It's the season of cyberpunk. We've got quite a few upcoming titles in this popular genre, all of which will be here by the end of the year. There's Ubisoft's Watch Dogs: Legion, which teeters on the edge of modern and cyberpunk. Then you have two games by Polish studios. One is, of course, CD Projekt's Cyberpunk 2077. The other is one to keep on your radar as well, and that is Ghostrunner. In terms of gameplay, it's one-hit and one-kill, and as a super slick ninja-like warrior, you can cut through foes with your sword and lithely jump from obstacle to obstacle. Taking place within a spiraling, tall dystopian complex, Ghostrunner is an exciting entry into the genre.
Developed by One More Level, 3D Realms, and Slipgate Ironworks and published by All In Games and 505 Games, this is an ambitious title between multiple studios. During PAX Online 2020, we talked with One More Level's Head of Studio Szymon Bryła, Narrative Designer Jan Gąsior, and Lead Level Designer Marcin Kluzek to learn all the details on this game's development.
Developing Ghostrunner With Multiple Studios
One thing that sticks out about Ghostrunner is just how many people are behind its development. There's three studios, with One More Level serving as the lead. There's also Slipgate Ironworks, and of course, 3D Realms, a legendary studio known for myriad titles such as Duke Nukem and Shadow Warrior. Bryła and his team are responsible for the PC port of Ghostrunner. Slipgate Ironworks are bringing the game to consoles and offer any additional support.
"Of course, we have here 3D Realms," said Bryła. "It's not necessary here to tell you all about the legendary studio, but I would say the guys are helping with marketing, some advice for the development process, and of course we always know they are open and flexible for talking with them about the gameplay, et cetera."
Bryła says they all have a very "flexible" cooperation, and the concentrated effort between all three studios in addition to the two publishers will be better for the players. Meanwhile, Bryła mentioned that One More Level has a close working relationship with another company: Nvidia. Perfect for the cyberpunk genre, Ghostrunner is aiming to utilize raytracing to maximum efficiency, and that means bringing on Nvidia to make sure it runs well and looks even better. RTX can be seen in Ghostrunner's ambient occlusion, shadows, and reflections, among other things. And while RTX might be intensive, the team is focused on current-gen systems right now, in addition to the PC version.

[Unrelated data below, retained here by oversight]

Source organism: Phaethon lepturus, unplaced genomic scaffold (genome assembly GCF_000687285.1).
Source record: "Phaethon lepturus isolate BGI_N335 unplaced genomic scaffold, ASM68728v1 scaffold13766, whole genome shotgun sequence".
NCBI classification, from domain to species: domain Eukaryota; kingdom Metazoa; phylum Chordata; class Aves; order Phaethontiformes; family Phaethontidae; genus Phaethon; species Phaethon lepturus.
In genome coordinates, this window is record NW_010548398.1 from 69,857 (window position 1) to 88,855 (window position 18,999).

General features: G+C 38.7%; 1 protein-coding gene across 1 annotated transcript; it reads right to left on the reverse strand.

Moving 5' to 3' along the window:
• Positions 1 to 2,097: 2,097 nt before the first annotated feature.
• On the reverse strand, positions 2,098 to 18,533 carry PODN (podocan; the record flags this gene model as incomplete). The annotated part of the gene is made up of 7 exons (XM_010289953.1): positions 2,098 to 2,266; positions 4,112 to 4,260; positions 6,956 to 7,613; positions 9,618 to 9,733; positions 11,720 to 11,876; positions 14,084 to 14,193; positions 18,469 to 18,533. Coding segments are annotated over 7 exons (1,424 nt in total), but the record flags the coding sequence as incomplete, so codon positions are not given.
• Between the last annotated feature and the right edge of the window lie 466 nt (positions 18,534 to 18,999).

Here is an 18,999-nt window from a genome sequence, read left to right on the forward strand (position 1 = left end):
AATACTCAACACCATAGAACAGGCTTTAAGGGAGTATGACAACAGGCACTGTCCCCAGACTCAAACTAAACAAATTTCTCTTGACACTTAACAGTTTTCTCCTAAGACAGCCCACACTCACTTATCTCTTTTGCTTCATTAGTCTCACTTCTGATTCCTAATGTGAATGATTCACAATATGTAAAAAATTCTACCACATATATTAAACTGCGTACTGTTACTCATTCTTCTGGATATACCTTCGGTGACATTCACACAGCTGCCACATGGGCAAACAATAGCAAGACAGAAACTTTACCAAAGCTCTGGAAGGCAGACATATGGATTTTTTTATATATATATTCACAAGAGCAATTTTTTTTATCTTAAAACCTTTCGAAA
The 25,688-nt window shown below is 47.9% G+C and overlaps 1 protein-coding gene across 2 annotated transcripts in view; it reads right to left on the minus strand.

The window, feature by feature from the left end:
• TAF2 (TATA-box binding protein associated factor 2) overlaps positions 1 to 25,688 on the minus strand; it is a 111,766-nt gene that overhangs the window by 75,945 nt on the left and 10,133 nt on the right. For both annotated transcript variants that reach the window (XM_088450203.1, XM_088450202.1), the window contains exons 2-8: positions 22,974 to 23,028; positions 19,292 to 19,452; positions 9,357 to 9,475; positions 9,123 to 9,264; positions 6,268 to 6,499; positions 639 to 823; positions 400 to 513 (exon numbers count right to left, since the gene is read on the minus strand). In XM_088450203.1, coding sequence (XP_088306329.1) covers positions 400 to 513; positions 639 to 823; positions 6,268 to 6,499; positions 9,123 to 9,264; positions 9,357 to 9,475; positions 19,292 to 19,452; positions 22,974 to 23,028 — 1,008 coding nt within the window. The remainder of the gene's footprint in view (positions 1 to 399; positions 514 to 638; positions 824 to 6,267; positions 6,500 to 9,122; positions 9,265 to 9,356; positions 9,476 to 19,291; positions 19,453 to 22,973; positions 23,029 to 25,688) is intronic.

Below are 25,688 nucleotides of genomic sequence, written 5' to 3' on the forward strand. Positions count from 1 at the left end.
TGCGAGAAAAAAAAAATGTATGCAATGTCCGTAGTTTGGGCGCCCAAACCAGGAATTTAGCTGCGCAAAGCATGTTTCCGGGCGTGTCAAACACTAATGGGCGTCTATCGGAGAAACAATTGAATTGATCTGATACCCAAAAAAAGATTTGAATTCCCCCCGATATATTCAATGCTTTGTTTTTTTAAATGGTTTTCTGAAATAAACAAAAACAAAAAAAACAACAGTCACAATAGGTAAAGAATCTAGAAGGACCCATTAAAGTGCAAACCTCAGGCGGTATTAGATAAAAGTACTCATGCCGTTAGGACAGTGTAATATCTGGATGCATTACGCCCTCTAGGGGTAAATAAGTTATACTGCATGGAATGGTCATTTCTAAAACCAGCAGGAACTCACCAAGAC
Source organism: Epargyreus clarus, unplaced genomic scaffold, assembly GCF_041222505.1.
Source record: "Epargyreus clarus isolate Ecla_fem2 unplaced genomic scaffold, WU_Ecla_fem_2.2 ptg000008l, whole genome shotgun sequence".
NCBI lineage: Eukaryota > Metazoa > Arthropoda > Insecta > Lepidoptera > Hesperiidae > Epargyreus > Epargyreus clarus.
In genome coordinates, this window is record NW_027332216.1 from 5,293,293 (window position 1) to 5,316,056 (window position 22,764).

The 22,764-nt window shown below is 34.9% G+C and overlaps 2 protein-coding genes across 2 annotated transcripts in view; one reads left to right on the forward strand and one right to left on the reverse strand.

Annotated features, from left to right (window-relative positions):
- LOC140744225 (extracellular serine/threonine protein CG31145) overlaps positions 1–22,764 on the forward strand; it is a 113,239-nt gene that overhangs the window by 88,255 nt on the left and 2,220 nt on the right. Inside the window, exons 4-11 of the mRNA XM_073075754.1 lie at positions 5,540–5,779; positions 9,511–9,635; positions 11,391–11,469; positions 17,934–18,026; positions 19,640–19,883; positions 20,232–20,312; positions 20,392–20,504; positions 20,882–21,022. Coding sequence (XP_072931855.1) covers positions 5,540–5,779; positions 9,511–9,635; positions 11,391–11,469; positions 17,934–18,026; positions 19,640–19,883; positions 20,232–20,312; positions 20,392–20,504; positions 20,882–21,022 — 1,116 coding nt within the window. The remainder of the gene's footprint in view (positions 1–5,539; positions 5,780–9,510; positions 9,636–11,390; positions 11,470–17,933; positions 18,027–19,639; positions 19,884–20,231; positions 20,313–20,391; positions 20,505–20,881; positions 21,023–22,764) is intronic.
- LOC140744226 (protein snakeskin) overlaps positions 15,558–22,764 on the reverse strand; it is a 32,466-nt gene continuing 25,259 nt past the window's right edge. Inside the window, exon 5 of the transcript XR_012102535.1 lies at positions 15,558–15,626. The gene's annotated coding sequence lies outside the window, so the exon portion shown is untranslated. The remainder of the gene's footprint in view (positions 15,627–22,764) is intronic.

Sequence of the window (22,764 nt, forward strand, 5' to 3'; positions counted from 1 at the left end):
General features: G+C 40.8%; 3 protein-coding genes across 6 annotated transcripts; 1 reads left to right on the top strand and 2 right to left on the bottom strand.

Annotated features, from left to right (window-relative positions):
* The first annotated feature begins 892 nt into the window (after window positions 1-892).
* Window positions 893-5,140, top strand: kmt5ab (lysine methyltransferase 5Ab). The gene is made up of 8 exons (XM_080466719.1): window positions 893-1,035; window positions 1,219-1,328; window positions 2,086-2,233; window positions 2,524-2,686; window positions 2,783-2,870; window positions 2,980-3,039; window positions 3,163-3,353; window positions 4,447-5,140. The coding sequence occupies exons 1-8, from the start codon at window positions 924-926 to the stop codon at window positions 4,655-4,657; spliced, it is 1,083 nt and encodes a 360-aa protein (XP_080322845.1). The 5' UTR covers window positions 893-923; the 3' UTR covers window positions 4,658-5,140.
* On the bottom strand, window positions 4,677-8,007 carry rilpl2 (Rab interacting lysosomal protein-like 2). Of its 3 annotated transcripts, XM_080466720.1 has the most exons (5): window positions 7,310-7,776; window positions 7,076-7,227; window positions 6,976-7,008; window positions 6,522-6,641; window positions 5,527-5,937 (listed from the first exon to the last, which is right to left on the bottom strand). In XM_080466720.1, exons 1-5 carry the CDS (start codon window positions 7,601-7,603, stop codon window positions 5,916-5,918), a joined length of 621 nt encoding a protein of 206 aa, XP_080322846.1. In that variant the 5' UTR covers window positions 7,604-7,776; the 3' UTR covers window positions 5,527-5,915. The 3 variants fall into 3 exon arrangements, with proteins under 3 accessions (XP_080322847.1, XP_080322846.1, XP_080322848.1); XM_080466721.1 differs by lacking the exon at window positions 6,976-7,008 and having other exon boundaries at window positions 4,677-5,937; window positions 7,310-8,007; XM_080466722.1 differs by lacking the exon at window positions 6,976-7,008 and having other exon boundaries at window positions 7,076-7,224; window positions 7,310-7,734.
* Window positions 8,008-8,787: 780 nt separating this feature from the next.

"We know [next-gen consoles] will give us really good tools to show great games and tell great stories," said Bryła. "But now, we are totally focused on the Ghostrunner, because we definitely want to bring this game this year, so it's hard to say what will happen with Ghostrunner on the next-gen consoles."
The High-Stakes Gameplay Behind Ghostrunner
There are many different mechanics at play in Ghostrunner. This is a fast-paced game that offers different obstacles and environmental puzzles, and there's also enemies that are as deadly as the player. Parkour is at the heart of all of this. To really nail the fluid movement of Ghostrunner, One More Level looked at games such as Titanfall 2, Mirror's Edge, and even Doom as examples.
"And, it's heavily connected to level design, actually," said Lead Level Designer Marcin Kluzek. "Particular movements are required to progress, and you constantly think how to make it more pleasurable to players."
All this jumping around is helpful when you're tackling lethal enemies that can one-shot you. One surprising influence behind Ghostrunner's one-hit, one-kill mechanic is Hotline Miami, where you can go on a rampage and slaughter enemies in a single hit, but you have the same vulnerability. Such a mechanic is fitting, as Kluzek points out that with HP, the gameplay would be less dynamic. Players would have to constantly jump around everywhere and dodge hits, or necessitate the use cover a lot more. One might think this extra dose of lethality makes for an overly difficult game, but that is not so, says Kluzek.